(2)  the prescription, including a refill of the prescription, is for a period not to exceed 90 days;

              (3)  with regard to the refill of a prescription, the refill is authorized after consultation with the delegating physician and the consultation is noted in the patient's chart; and

              (4)  with regard to a prescription for a child less than two years of age, the prescription is made after consultation with the delegating physician and the consultation is noted in the patient's chart.

    When encountering any future road blocks with controlled substance prescribing, having this link (www.tsbp.state.tx.us) available will be vital in communicating with pharmacists.  If you continue to meet resistance, please let TAPA know.  It is imperative that we be able to practice at the fullest extent of our license, and that our patients have access to the care they need in a timely fashion without delay.  Advocacy works, PAs in Texas do have a voice.  Please share this info with your fellow PAs. 

    Karrie Lynn Crosby, MPAS, PA-C

    TAPA President 2013-2014

  • 14 Mar 2014 12:12 AM | Blaine Carmichael

    Dear Mr. O'Reilly,


    On behalf of the Association of Family Practice Physician Assistant/Associate (AFPPA) organization, we were thoroughly dismayed and assuredly disappointed by your comments about the PA profession during "The O'Reilly Factor" broadcast on March 4, 2014. We know that by the time you read this letter you will have been contacted by a multitude of our colleagues and other graduates who probably listened to and respected your views in the past. Not only did you disparage our profession, your innuendo about community college insults every graduate of these institutions of higher learning.


    Comparing PA's and our training to "Lenny, who just came out of the community college" grossly misrepresents our education and the quality medicine that PAs practice in every medical setting and specialty in America. That includes caring for our military service members, both home and abroad, and even serving on the white house medical staff. The misleading information you expressed does a great disservice to the millions of viewers who trust the information and opinions you provide.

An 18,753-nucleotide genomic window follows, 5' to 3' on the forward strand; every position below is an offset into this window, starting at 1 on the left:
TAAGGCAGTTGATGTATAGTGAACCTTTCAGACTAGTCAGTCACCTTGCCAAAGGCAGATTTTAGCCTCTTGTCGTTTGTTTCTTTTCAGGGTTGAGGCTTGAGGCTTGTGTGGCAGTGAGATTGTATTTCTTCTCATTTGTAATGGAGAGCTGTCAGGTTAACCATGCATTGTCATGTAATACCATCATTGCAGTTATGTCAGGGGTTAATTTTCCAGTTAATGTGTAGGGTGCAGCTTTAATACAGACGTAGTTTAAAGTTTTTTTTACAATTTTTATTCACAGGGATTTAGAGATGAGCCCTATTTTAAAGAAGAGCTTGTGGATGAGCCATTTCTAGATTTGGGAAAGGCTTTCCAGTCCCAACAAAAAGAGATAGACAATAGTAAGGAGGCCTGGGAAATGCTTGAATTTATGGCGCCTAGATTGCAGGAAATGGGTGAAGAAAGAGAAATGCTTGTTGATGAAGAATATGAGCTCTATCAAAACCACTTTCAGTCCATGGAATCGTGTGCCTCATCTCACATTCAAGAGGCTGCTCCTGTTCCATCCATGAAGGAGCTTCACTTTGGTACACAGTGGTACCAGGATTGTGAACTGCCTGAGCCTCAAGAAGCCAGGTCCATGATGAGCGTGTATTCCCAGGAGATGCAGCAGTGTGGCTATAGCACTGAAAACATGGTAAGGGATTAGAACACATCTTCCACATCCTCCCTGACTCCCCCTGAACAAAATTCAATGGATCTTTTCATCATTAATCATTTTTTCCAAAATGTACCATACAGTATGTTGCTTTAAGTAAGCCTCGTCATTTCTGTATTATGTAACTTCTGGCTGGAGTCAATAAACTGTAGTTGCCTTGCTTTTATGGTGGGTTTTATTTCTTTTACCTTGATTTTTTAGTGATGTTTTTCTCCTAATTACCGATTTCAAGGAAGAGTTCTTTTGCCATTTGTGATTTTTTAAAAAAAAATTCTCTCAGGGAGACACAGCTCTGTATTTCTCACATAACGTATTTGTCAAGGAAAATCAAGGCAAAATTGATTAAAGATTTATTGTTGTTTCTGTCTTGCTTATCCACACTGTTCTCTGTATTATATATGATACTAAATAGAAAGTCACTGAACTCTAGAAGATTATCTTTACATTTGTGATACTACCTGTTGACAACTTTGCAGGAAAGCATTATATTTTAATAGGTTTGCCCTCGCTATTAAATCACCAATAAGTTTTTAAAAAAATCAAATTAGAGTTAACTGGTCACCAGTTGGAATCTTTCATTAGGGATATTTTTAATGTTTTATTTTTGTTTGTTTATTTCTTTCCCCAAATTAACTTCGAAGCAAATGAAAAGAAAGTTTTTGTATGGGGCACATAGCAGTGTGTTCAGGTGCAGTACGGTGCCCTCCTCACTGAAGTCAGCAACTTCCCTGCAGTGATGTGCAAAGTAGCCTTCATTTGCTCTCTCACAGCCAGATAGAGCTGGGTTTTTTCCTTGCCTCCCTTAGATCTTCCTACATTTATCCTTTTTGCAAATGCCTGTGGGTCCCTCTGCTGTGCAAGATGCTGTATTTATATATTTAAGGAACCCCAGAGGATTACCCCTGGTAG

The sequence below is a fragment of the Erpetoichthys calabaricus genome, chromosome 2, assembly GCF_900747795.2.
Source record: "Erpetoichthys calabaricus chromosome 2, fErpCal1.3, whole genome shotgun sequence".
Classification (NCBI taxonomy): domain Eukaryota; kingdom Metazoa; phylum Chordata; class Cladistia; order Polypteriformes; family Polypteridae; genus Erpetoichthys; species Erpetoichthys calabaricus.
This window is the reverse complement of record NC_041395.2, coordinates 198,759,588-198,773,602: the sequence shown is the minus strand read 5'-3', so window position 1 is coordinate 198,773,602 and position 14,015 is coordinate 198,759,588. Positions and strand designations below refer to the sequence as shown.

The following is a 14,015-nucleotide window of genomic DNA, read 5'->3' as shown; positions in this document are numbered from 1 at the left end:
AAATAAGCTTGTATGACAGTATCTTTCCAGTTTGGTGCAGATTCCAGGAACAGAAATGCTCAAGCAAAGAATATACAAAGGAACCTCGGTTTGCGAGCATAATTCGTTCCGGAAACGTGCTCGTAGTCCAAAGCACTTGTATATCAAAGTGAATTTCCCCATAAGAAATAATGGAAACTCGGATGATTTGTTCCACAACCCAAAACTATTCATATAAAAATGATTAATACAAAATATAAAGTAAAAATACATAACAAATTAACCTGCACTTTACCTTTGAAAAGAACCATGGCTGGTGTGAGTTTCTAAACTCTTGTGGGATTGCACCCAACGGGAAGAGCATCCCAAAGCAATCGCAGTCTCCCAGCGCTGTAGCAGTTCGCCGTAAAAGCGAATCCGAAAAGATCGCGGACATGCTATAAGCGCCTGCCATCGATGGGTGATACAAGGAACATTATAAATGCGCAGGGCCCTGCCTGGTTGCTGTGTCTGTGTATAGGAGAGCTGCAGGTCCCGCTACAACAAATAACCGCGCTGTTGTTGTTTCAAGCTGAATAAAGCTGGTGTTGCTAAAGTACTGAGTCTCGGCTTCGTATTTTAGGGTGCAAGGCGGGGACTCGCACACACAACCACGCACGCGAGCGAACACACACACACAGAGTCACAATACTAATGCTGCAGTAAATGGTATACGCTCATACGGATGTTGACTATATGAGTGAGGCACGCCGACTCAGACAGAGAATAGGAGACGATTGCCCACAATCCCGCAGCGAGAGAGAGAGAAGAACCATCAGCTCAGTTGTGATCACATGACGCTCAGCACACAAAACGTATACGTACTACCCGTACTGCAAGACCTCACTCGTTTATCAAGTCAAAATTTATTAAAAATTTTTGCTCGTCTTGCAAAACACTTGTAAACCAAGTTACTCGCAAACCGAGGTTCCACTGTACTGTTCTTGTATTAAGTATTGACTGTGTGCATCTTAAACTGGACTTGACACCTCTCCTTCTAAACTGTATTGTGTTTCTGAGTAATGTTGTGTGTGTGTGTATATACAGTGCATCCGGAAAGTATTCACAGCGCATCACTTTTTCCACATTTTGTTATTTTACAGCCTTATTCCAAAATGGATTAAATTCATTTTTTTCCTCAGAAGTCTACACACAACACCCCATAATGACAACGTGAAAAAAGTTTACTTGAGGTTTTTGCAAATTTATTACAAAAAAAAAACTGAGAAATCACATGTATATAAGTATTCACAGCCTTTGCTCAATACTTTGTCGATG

Maybe you were unaware of what a physician assistant is/does or maybe your staffers/researchers confused our profession with "medical assistants". What you need to know is that the majority of today's PAs are educated through intense, graduate-level medical programs wherein we are trained to diagnose, treat and prescribe. In contrast to your comment, 94 percent of PAs hold bachelors, masters or higher degrees. We are often trained right alongside physicians in medical schools, academic medical centers and residencies. These programs are modeled on the medical school curriculum with a combination of classroom instruction and a minimum of 2,000 hours of clinical rotations. That means we share diagnostic and therapeutic reasoning with that of physicians.


    PAs are nationally certified and licensed to practice medicine and prescribe medication in all 50 states, the District of Columbia and all U.S. territories with the exception of Puerto Rico. PAs are authorized by the State Medical Boards to practice medicine, meaning we can perform physical examinations, diagnose and treat illnesses, order and interpret lab tests, assist in surgery, perform procedures, provide patient education and counseling, and make rounds in hospitals and nursing homes among many other medical services.


    There are more than 95,000 PAs in the workforce today, increasing access to high-quality healthcare. More than 7,000 PAs graduate from 181 accredited programs each year. We would encourage you to learn more about the PA profession before your next healthcare segment. The proper thing to do in this instance would be to do a story on our profession with details of our educational process. Your viewers deserve to know they can count on us for the care they need, when they need it.




    The Board of Directors

    Association of Family Practice Physician Assistants